Last week, in his first letter to the Corinthians, we encountered Paul’s Mr. Potato Head theology. There, he writes: “Now there are varieties of gifts, but the same Spirit…To each is given the manifestation of the Spirit for the common good…The body of Christ does not consist of one member but of many…If the whole body were an eye, where would the hearing be? If the whole body were hearing, where would the sense of smell be?” The “still more excellent way” Paul described is found in calling forth each person’s gifts “for the common good.”
You can probably guess why Paul wrote about everyone using their gifts for the common good. Because the Corinthians WEREN’T using their gifts for the common good, right? They were fussing and fighting; they were ranking spiritual gifts, saying some were more important than others…which, of course, meant some people in the community were more important than others. Though the spiritual excitement that had brought the people together was real, after living in community for a while, the Corinthians had gotten off track. Fissures formed. Diversity divided. The common good got lost in contentious competition.
Paul loved the Corinthians; he had, after all, started the church there. He was their teacher. He was their pastor. Paul wanted the church at Corinth to thrive…and he wanted the community to thrive because he believed that it’s in and through the community of believers that God’s hopes for the world are realized. But if the community was splintered and, functionally, no community at all, how were they going to help transform the world? The church at Corinth needed a reminder of what they were there for….which is why Paul wrote this letter.
Paul’s use of the “body of Christ” metaphor…it’s not the most artistic bit of writing in the world, but it does make the point. As the body has a diversity of parts, each with its own function, so does the body of Christ have a diversity of parts or gifts, each with its own function. The body–physical or spiritual–doesn’t work unless all the parts are working together.
I imagine Paul writing all that, perhaps congratulating himself on devising such a brilliant metaphor. Then, I imagine him pausing. And thinking. And slipping into a prayer for those knuckleheads, I mean, beloved children in faith, at Corinth. The metaphor was a good one; Paul had to admit that to himself. But something was missing.
Then I imagine the light bulb clicking on. Ah! The brilliant metaphor of the body…it explained the what of diversity, the logistics of it…but it didn’t explain the why—or the ho–of it. Why celebrate the diversity of gifts within the community? How to celebrate that diversity? Love. All of it was love. The goal of a fully-functioning body? Love. The means of getting all the parts of the body working together? Love. The whole point of the God-thing? Love. The means of transforming the world into the world God hoped it to be? Love. Love, love, love, love. The Corinthians had gotten so caught up in the flashiness of their spiritual gifts, they’d forgotten the source of those gifts, the point of those gifts, the reason for any of it–love.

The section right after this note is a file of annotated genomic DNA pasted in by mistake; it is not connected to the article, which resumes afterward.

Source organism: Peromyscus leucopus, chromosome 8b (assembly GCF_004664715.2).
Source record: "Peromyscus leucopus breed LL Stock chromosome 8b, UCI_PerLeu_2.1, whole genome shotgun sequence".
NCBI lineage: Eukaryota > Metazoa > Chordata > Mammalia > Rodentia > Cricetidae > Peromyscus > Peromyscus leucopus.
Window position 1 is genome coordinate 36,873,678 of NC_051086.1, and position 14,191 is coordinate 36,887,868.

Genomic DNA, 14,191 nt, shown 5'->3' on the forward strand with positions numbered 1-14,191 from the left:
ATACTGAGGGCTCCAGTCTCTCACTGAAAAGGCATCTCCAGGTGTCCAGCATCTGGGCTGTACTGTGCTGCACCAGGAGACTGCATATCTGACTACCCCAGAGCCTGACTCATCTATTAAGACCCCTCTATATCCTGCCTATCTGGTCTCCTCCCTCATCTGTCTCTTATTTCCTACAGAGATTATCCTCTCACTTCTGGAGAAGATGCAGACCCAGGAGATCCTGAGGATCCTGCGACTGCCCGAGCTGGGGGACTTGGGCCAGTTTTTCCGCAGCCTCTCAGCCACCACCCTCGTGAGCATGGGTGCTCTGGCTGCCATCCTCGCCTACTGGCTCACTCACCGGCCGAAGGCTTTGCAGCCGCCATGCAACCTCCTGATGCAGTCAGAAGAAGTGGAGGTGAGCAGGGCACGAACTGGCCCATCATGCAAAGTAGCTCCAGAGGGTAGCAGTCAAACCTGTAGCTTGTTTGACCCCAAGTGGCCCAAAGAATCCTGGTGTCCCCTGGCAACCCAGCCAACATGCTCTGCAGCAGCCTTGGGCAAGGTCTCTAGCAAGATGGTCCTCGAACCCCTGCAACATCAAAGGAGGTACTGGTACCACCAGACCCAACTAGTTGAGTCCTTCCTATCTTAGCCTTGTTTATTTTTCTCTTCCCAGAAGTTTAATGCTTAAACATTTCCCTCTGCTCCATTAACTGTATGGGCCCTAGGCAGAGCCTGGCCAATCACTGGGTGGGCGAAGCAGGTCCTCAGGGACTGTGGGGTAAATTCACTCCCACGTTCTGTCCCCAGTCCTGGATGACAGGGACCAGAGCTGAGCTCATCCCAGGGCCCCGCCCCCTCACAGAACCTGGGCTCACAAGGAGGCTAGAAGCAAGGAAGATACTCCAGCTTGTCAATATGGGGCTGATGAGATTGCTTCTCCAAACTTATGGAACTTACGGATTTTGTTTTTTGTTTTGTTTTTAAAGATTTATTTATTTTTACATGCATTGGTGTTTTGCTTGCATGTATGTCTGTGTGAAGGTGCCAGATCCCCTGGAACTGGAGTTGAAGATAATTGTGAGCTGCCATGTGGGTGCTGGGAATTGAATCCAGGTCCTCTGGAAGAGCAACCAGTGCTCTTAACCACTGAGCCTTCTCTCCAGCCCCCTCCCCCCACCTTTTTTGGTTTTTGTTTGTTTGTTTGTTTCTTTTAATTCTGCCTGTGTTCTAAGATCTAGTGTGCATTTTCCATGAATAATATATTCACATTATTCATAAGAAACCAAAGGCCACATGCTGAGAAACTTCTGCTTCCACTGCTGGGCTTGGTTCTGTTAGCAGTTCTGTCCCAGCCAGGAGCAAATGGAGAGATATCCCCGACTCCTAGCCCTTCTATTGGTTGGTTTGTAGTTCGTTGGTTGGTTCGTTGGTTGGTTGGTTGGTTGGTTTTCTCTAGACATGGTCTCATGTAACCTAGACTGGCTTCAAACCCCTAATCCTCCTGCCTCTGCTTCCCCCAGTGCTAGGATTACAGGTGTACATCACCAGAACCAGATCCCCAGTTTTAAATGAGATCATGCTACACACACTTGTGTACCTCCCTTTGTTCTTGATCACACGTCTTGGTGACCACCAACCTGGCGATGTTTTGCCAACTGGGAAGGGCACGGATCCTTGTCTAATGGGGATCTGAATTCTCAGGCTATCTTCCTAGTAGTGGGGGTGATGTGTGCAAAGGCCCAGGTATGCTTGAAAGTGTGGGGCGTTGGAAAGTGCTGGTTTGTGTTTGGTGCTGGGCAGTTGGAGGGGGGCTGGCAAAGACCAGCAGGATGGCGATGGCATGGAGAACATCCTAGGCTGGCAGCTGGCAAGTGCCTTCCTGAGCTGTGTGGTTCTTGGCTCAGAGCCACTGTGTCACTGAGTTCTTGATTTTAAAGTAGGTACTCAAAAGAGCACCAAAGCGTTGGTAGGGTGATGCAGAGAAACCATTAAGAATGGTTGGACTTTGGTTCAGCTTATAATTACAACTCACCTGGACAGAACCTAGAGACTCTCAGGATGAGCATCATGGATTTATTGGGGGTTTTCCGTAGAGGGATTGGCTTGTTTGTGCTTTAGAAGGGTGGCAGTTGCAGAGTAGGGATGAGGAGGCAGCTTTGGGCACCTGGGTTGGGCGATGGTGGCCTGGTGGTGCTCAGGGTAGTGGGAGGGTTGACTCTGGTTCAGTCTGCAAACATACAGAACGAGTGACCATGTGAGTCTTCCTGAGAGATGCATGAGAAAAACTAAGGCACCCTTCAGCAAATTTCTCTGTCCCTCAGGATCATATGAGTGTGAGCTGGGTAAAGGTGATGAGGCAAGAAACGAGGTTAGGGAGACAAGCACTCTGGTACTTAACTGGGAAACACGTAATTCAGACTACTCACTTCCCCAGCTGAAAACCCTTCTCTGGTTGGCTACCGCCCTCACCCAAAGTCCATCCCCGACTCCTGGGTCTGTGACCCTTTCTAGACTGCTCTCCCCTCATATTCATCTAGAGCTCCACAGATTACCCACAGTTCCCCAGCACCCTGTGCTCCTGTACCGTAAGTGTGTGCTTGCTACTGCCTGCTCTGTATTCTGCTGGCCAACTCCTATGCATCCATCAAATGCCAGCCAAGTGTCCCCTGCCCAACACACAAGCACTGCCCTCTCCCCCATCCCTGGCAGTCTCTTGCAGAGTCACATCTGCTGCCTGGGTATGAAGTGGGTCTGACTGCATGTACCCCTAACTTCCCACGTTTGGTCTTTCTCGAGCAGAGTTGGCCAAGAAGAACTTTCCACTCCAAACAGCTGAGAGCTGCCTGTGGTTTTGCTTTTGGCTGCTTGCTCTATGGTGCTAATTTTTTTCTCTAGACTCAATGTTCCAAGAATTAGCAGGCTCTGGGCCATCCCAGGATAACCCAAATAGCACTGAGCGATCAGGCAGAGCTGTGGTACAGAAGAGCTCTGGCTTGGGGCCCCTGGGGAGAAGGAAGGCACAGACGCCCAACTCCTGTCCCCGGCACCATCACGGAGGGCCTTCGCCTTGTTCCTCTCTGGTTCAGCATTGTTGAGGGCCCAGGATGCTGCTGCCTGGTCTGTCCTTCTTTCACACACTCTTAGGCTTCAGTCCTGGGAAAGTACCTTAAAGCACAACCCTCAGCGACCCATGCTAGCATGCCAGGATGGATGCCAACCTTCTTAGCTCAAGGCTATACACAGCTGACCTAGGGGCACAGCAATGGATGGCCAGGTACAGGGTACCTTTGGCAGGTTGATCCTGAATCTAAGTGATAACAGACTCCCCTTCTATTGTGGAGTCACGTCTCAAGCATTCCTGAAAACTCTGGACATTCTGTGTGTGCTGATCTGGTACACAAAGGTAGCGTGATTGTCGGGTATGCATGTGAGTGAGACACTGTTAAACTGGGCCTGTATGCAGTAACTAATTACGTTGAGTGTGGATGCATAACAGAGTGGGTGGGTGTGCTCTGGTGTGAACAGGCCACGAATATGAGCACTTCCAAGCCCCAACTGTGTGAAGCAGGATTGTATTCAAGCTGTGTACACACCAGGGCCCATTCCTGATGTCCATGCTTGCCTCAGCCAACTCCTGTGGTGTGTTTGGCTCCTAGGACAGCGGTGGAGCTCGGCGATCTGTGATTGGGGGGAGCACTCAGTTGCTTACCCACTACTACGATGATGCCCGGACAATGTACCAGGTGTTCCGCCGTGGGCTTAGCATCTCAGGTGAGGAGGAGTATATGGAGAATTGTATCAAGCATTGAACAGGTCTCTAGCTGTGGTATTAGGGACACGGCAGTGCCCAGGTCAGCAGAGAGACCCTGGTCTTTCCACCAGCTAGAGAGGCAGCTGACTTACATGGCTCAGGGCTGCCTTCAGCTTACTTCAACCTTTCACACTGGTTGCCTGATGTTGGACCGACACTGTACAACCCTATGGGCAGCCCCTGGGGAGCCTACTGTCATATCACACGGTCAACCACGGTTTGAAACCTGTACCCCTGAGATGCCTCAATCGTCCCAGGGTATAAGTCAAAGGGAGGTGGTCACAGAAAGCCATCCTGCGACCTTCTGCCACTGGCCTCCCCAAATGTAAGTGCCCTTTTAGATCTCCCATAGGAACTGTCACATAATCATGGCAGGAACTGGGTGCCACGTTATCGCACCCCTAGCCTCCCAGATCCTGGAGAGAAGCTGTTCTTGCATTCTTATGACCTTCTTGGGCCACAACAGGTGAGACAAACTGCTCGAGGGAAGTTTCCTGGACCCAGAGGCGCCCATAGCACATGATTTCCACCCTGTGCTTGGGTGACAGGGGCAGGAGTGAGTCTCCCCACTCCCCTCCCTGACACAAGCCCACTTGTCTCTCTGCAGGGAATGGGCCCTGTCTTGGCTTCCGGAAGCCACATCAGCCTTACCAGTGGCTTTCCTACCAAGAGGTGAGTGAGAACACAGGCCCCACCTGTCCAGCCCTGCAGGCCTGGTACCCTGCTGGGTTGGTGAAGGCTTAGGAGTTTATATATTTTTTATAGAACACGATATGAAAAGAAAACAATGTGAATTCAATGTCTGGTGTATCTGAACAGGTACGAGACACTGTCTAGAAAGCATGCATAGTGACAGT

So, as a follow-up that brilliant metaphor he’d devised, Paul either wrote or quoted the love poem…I Corinthians 13. What he’d said about the body and spiritual gifts was important, vital to the healthy functioning of the church. But even more important than all that was love. Love trumps spiritual gifts every time.
Florence Foster Jenkins was a woman of means…whose husband gave her syphilis on their wedding night. The disease caused nerve damage, effectively ending a potential career as a concert pianist. Her second husband, St. Clair Bayfield, was devoted to his wife…but because of his wife’s disease, sought relationships outside the marriage.
In the early and mid-20th century, life expectancy after a diagnosis of syphilis (or the number of years before one’s mental faculties were lost) was 20 years. Florence Foster Jenkins lived 50 years past her diagnosis.
What contributed to Florence’s longevity? Her love of music. Florence used her significant wealth to underwrite the classical music scene in New York City. Renowned conductor Arturo Toscanini was among her frequent guests.
Though no longer able to perform on piano, Florence did still enjoy performing. She sang. Horribly. No two ways about it, from an artistic standpoint, listening to Florence Foster Jenkins sing was excruciating. But for Florence, singing was a source of great joy.
Florence’s husband, St. Clair, knew of his wife’s love of singing, and despite her lack of skill, planned recitals for her whenever she felt the desire to perform.
St. Clair went to great lengths to spare Florence’s feelings around these recitals. Venues were carefully selected. Attendees had to come to Florence’s apartment to get tickets, so that St. Clair could vet them. The tickets were reserved, of course, only for “music lovers,” aka, people who wouldn’t laugh at Florence’s singing. Music critics for the papers also were screened meticulously. And sometimes paid for their reviews.